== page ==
Although several studies published in recent years have questioned the safety of the Bair Hugger blanket, plaintiffs allege that 3M and Arizant continue to defend the safety of the warming system, providing false and misleading information to medical professionals. “Rather than alter the design of their product or warn physicians of the dangers associated with the Bair Hugger, as numerous studies confirm, the Defendants have chosen to ‘double down’ on their efforts to promote their defective product,” Young states in his Bair Hugger complaint. Even the original creator of the Bair Hugger blanket, Dr. Scott Augustine, has gone public with concerns about the safety of the patient warming device, yet 3M and Arizant call his efforts to warn the public “baseless,” and claim that they “stem from a personal vendetta.”

Contact an Experienced Bair Hugger Attorney Today

There are currently about 100 deep joint infection lawsuits pending in the Bair Hugger multidistrict litigation (MDL), which is being overseen by U.S. District Judge Joan Ericksen in the District of Minnesota, and additional complaints are expected to be filed as lawyers continue to review and file claims for individuals who have suffered deep joint infections and other side effects allegedly caused by the Bair Hugger blanket. If you believe you have been harmed by Bair Hugger side effects like a deep joint infection, sepsis or MRSA, contact a knowledgeable product liability lawyer today to discuss your possible compensation options.

There is no risk to you in consulting one of our lawyers today. Contact Monroe Law Group now by phone at 866-308-1092 or by email at intake@monroelawgroup.com to arrange for your free, no-obligation consultation.

Power Morcellator Upstaged Woman’s Uterine Cancer, Lawsuit Alleges

Power Morcellators May Cause Spread of Cancer

According to Babette Davis’ claim, she underwent a laparoscopic hysterectomy in November 2008, during which Ethicon’s Gynecare power morcellator was used to cut up and remove her uterus through a small incision in the abdomen. A biopsy of the removed tissue was found to contain leiomyosarcoma cancer cells, which doctors were unable to detect prior to the surgery, and Davis alleges in her lawsuit that power morcellation caused a rapid dissemination of the aggressive uterine cancer. As a result of the leiomyosarcoma cancer being spread throughout her body, Davis underwent multiple cycles of chemotherapy, but the following year, it was discovered that the cancer had spread when three large masses were detected in her abdomen and pelvis.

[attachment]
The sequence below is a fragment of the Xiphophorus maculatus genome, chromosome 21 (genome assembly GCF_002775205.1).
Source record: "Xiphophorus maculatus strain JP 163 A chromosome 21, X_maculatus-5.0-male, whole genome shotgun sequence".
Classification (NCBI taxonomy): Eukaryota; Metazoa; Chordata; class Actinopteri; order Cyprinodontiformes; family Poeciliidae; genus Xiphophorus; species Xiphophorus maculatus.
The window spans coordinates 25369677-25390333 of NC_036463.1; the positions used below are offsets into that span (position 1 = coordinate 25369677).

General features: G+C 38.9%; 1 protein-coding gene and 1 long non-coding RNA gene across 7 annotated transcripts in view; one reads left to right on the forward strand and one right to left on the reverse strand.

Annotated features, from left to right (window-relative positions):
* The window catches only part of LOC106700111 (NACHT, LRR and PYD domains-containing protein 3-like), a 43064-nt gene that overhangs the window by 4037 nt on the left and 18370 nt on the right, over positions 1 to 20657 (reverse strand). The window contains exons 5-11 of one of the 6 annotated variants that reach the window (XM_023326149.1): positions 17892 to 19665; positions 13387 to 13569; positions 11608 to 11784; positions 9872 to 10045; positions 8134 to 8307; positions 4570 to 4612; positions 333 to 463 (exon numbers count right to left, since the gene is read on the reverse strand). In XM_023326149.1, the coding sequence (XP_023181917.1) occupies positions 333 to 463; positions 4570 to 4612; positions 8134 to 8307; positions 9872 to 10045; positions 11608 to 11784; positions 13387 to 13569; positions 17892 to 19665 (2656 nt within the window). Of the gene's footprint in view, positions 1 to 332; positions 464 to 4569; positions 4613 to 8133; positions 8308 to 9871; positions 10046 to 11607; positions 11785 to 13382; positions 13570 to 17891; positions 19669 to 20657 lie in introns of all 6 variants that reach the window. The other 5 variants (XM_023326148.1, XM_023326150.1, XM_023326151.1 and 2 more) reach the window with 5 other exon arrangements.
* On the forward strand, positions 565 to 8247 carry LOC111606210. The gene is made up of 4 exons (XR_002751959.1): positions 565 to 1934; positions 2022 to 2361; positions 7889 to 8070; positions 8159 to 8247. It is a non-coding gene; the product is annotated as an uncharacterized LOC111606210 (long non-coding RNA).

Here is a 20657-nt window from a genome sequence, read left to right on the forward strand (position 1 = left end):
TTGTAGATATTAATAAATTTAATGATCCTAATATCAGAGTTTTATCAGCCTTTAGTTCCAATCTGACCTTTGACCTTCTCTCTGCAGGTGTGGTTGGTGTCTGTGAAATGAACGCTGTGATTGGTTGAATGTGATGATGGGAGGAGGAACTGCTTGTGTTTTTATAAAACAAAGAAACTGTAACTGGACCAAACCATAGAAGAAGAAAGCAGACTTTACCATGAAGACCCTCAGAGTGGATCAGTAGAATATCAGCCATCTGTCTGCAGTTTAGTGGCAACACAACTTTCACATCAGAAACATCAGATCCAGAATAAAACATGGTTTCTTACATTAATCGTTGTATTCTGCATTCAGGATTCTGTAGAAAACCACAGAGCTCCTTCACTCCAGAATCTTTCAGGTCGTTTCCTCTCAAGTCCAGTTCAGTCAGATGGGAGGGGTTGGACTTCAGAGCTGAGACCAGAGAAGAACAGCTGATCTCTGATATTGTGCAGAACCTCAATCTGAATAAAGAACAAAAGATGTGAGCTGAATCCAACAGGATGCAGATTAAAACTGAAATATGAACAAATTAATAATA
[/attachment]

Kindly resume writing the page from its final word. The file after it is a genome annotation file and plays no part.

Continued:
Possible Side Effects of Power Morcellators

Power morcellators have become a popular method for cutting up and removing uterine fibroids, used by hospitals and doctors across the country during hysterectomy and myomectomy procedures. However, serious concerns have been raised recently about the potential for power morcellation to significantly upstage undiagnosed uterine cancer by spreading cancerous tissue throughout the body. In Davis’ case, “Plaintiff continues to suffer from abdominal pain, weakness, fatigue and takes oral chemotherapy to treat the life-threatening cancer that use of Defendant’s Gynecare Laparoscopic Power Morcellator caused to disseminate in her body. Had the Laparoscopic Power Morcellator used on Plaintiff not disseminated her leiomyosarcoma, Plaintiff would not have suffered and continued to suffer these symptoms.”

Power Morcellator Warnings from the FDA

In November 2014, the FDA issued a safety communication warning that, “If laparoscopic power morcellation is performed in women with unsuspected uterine sarcoma, there is a risk that the procedure will spread the cancerous tissue within the abdomen and pelvis, significantly worsening the patient’s long-term survival.” In light of this serious risk, the FDA at that time advised against “the use of laparoscopic power morcellators in the majority of women undergoing myomectomy or hysterectomy for treatment of fibroids.” According to the FDA, approximately one in 350 women undergoing hysterectomy or myomectomy procedures have unsuspected uterine sarcoma, and there is currently no reliable method for detecting this cancer prior to surgery.

Pursuing Compensation for Power Morcellation Injuries

Babette Davis’ claim joins a growing number of product liability lawsuits filed over alleged side effects of power morcellators, and all of the complaints involve similar allegations that the makers of power morcellator devices failed to provide adequate warnings about the potential for power morcellation to spread cancerous tissues throughout the body during surgery. In October 2015, all power morcellation lawsuits pending in the federal court system were centralized for coordinated pretrial proceedings before U.S. District Judge Kathryn H. Vratil in the District of Kansas. If you underwent a laparoscopic hysterectomy or myomectomy procedure where power morcellation was used, and you have since been diagnosed with leiomyosarcoma cancer, consult an experienced product liability lawyer today to discuss filing a claim against the device manufacturing company.

There is no risk to you in consulting one of our lawyers today. Contact Monroe Law Group now by phone at 866-308-1092 or by email at intake@monroelawgroup.com to arrange for your free, no-obligation consultation.